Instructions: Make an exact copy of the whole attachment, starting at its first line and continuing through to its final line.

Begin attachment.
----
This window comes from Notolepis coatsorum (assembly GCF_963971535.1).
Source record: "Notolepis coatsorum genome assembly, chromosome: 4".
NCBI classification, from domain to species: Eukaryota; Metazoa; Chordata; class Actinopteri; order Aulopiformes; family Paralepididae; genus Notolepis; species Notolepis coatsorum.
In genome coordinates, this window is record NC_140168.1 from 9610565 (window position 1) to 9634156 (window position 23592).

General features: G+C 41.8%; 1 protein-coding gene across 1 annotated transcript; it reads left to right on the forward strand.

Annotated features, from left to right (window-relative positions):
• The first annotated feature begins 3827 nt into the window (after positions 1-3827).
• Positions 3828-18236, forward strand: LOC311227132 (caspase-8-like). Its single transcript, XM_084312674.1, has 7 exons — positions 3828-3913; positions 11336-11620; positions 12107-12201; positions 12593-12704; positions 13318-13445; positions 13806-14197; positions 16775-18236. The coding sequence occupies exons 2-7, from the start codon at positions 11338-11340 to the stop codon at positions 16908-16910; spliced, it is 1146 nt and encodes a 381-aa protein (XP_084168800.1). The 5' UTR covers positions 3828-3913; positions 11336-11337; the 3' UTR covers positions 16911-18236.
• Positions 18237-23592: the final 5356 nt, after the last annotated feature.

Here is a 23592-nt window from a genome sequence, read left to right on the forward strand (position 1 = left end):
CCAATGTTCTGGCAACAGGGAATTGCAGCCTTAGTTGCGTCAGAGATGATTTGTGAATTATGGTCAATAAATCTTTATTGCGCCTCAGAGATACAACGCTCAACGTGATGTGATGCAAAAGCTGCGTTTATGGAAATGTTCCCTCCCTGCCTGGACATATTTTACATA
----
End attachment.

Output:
This window comes from Notolepis coatsorum (assembly GCF_963971535.1).
Source record: "Notolepis coatsorum genome assembly, chromosome: 4".
NCBI classification, from domain to species: Eukaryota; Metazoa; Chordata; class Actinopteri; order Aulopiformes; family Paralepididae; genus Notolepis; species Notolepis coatsorum.
In genome coordinates, this window is record NC_140168.1 from 9610565 (window position 1) to 9634156 (window position 23592).

General features: G+C 41.8%; 1 protein-coding gene across 1 annotated transcript; it reads left to right on the forward strand.

Annotated features, from left to right (window-relative positions):
• The first annotated feature begins 3827 nt into the window (after positions 1-3827).
• Positions 3828-18236, forward strand: LOC311227132 (caspase-8-like). Its single transcript, XM_084312674.1, has 7 exons — positions 3828-3913; positions 11336-11620; positions 12107-12201; positions 12593-12704; positions 13318-13445; positions 13806-14197; positions 16775-18236. The coding sequence occupies exons 2-7, from the start codon at positions 11338-11340 to the stop codon at positions 16908-16910; spliced, it is 1146 nt and encodes a 381-aa protein (XP_084168800.1). The 5' UTR covers positions 3828-3913; positions 11336-11337; the 3' UTR covers positions 16911-18236.
• Positions 18237-23592: the final 5356 nt, after the last annotated feature.

Here is a 23592-nt window from a genome sequence, read left to right on the forward strand (position 1 = left end):
CCAATGTTCTGGCAACAGGGAATTGCAGCCTTAGTTGCGTCAGAGATGATTTGTGAATTATGGTCAATAAATCTTTATTGCGCCTCAGAGATACAACGCTCAACGTGATGTGATGCAAAAGCTGCGTTTATGGAAATGTTCCCTCCCTGCCTGGACATATTTTACATA